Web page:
In 1861, his widow Joanna Brierley again states her birthplace as Liverpool and gives her age as 70, suggesting her birth was around 1791, making her about 12 years younger than her husband, and aged about 23 at their 1814 marriage, when John was about 35. I found another birth on the IGI (C00066-8) on 11th April 1814 at Masulipatam, Madras, that of a male child to James O'Day and wife Johanna or Joannah. This made me wonder if Johanna was perhaps the widow of a fellow soldier of John Brierley. The timing is rather short – baby O'Day born in early April and marriage to John Brierley on 1st May, with, presumably, the rapid demise of her first husband James O'Day in the intervening three weeks, but evidence shows that soldier's widows married again very quickly on the death of a husband, as they were paid a pension for only one month after the death of a spouse.

The famous, if perhaps apocryphal story of the weeping widow being consoled after her soldier husband's funeral, and explaining to the concerned friend that she was weeping not from grief, but because she had foolishly, and far too quickly, accepted an offer of marriage from a corporal at her husband's graveside, only to have to turn down a second, much better offer from a Sergeant Major a few hours later, was probably very true to life for regimental widows of that period.

Marriage for soldiers in most infantry regiments was limited to a very small percentage of the men and dependent on the permission of their Commanding Officer, which was given to only a few, mainly NCO's with a record of good conduct and savings in the bank. Women “married with permission” were listed as being “on the Strength” of the regiment and were granted a small sum of money as pay and some rations. Many of them worked as cooks, washerwomen or seamstresses, or as maids and nurse-maids in the homes of officers. There was no accommodation provided, so they lived in the barracks with the men, usually in a curtained off corner. Sergeants and other senior NCO's sometimes had a room for themselves, but it was still hardly congenial accommodation for bringing up a family.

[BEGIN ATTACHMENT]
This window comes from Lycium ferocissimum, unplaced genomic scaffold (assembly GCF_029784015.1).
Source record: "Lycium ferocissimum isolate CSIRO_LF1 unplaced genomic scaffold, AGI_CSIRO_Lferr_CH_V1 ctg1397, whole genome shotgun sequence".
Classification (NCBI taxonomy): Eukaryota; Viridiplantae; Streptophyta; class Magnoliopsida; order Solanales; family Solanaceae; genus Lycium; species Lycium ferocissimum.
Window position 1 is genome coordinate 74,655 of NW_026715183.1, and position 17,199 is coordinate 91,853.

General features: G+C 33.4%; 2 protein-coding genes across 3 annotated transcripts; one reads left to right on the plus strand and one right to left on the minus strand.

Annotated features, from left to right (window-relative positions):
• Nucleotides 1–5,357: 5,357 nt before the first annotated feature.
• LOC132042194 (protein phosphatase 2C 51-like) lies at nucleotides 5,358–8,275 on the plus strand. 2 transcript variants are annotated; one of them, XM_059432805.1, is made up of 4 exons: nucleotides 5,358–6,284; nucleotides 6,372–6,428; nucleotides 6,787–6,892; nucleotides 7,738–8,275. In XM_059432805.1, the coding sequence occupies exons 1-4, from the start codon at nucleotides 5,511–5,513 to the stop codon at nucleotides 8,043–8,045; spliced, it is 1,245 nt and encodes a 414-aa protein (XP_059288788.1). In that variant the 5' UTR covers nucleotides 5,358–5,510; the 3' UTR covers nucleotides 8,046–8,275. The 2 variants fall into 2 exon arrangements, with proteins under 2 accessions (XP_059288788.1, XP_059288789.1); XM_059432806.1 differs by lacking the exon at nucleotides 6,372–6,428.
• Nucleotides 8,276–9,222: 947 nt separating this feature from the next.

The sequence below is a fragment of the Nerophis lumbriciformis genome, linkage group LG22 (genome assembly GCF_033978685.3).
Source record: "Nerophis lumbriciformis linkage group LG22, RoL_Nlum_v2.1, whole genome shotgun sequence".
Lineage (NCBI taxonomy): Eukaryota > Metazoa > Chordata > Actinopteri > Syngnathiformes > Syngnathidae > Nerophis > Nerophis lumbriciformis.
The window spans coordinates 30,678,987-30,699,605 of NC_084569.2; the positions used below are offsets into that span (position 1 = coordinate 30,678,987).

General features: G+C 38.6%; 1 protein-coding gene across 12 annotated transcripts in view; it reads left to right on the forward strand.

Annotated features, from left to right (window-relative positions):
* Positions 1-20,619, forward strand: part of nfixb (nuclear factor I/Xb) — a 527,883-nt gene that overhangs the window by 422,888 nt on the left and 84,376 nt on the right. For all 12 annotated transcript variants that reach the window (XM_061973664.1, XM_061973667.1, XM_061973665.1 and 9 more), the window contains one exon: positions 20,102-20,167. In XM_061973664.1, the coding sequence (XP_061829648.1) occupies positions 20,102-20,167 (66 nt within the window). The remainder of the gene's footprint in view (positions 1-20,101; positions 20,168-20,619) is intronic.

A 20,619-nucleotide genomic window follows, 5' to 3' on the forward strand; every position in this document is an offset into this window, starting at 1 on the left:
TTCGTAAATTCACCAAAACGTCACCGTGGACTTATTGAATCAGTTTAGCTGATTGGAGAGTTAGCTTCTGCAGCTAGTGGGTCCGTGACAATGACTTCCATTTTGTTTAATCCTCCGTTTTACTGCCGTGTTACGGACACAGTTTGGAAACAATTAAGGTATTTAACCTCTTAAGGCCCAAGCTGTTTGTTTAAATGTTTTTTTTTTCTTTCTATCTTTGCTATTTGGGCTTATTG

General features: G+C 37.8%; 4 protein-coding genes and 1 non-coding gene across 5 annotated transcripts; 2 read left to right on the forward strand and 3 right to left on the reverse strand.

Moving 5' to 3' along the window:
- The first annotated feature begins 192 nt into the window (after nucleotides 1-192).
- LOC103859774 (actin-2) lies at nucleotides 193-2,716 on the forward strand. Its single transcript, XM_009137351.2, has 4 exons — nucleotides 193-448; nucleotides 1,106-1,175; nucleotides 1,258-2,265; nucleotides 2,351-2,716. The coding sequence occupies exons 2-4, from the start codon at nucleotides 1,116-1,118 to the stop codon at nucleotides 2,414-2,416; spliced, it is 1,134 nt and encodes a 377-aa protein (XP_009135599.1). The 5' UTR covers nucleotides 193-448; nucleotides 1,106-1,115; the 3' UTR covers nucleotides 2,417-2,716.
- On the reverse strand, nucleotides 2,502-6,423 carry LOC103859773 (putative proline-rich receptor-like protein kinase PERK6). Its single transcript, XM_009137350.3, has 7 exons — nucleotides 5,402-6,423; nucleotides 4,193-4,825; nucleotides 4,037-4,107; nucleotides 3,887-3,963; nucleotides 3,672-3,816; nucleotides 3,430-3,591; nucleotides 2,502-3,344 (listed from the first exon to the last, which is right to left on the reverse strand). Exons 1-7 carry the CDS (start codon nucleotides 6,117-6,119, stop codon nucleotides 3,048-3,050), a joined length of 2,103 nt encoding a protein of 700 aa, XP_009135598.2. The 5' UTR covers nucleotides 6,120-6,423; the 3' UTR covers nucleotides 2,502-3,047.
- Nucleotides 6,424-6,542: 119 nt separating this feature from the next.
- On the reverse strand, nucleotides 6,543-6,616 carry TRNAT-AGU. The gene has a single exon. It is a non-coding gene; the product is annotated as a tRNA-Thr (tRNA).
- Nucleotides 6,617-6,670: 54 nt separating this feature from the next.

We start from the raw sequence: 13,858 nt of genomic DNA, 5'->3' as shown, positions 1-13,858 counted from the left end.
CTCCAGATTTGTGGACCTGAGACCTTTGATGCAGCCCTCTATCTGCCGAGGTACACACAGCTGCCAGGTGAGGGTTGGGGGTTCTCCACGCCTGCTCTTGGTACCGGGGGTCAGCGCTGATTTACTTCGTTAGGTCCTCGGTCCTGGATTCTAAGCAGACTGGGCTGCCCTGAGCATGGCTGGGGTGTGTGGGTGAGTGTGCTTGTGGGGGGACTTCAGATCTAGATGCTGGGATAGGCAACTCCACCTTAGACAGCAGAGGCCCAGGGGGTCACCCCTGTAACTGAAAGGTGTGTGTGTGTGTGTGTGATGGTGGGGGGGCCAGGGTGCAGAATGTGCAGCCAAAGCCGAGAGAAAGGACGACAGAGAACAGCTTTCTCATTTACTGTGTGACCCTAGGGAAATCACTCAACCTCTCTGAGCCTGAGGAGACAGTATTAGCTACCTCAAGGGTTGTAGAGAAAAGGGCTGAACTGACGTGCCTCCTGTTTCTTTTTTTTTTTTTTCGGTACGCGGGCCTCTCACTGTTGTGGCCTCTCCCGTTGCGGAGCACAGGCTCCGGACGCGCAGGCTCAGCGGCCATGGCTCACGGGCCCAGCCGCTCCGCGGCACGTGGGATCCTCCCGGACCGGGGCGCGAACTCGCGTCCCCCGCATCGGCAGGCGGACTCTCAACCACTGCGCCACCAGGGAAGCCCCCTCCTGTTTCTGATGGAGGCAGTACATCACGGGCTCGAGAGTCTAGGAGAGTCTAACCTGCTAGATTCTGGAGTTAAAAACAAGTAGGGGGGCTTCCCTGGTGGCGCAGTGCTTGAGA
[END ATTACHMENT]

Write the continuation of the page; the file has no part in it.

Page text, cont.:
Life in the British Army 1760-1913 ( Marriage was discouraged as it was seen as a distraction from duty but six women were allowed per 100 men by the first half of the nineteenth century. This ratio was strictly enforced for foreign assignments. These women would comprise selected wives of the soldiers and would live usually in a tented-off area at the back of the barracks in return for doing chores.

I checked the FIBwiki site for details of the 86th Regt. of Foot, and discovered it was the third regiment of that name raised in Shropshire, Lancashire, and the West Riding by Colonel Cornelius Cuyler. It served first as a marine corps, and after many naval engagements was sent to Madras in 1799. In 1881 it was amalgamated (along with several other regiments) into the Royal Irish Rifles, which later became the Royal Ulster Rifles. In an attempt to find if there were any records that might have Muster Rolls or names of married soldiers for the regiment in the early 1800's, I contacted the Royal Ulster Rifles Museum in Belfast, but unfortunately they had no such information available.

86th Regt. Of Foot 1793 -raised as Sir Cornelius Cuyler's Shropshire Volunteers at Shrewsbury from men of Yorkshire, Lancashire and Cheshire as a volunteer corps.

1794 - became the 86th (the Shropshire Volunteers) Regiment of Foot

1795 - absorbed personnel of 118th Regiment of Foot

1806 - became the 86th (The Leinster) Regiment of Foot

1812 - became the 86th (Royal County Down) Regiment of Foot.

However, again using FIBwiki, I was able to read and search the Historical Record of the 86th or The Royal County Down Regiment of Foot, 1793 to 1842, and discovered that John Brierley was mentioned twice in the account, albeit very briefly, on pages 23 and 26.

Service in British India - information taken from the Historical Record of the 86 th (Fibis)
1799 17 May, landed at Madras upward of 1,300 men, but stayed there only 1 month.

Page 13“ a splendid body of men whose appearance excited much admiration.”
1799 22 July - arrived in Bombay
1800 Ceylon - 3 companies sailed for Ceylon, but returned almost immediately to join the force going to Egypt.
1801 Egypt
1802 Bombay 
1803 2nd Maratha War, Page 26 “ Captain Maclaurin....was wounded and made prisoner, but he was rescued from the Arabs by Private John Brierly.” Page 23 “....and Private Brierly was promoted corporal, and afterwards serjeant.”
1806 Bombay and Goa
1810 Mauritius Campaign and Madras
1819 England – 23 Oct Regiment landed at Gravesend after an absence of 23 years, 4 months. John Brierley, who had reached the rank of Quarter Master Sergeant resigned from the army on 6 June 1820. He spent the rest of his life in Bolton.
Web page kindly submitted by Liz Wilde, descendant of John Brierley.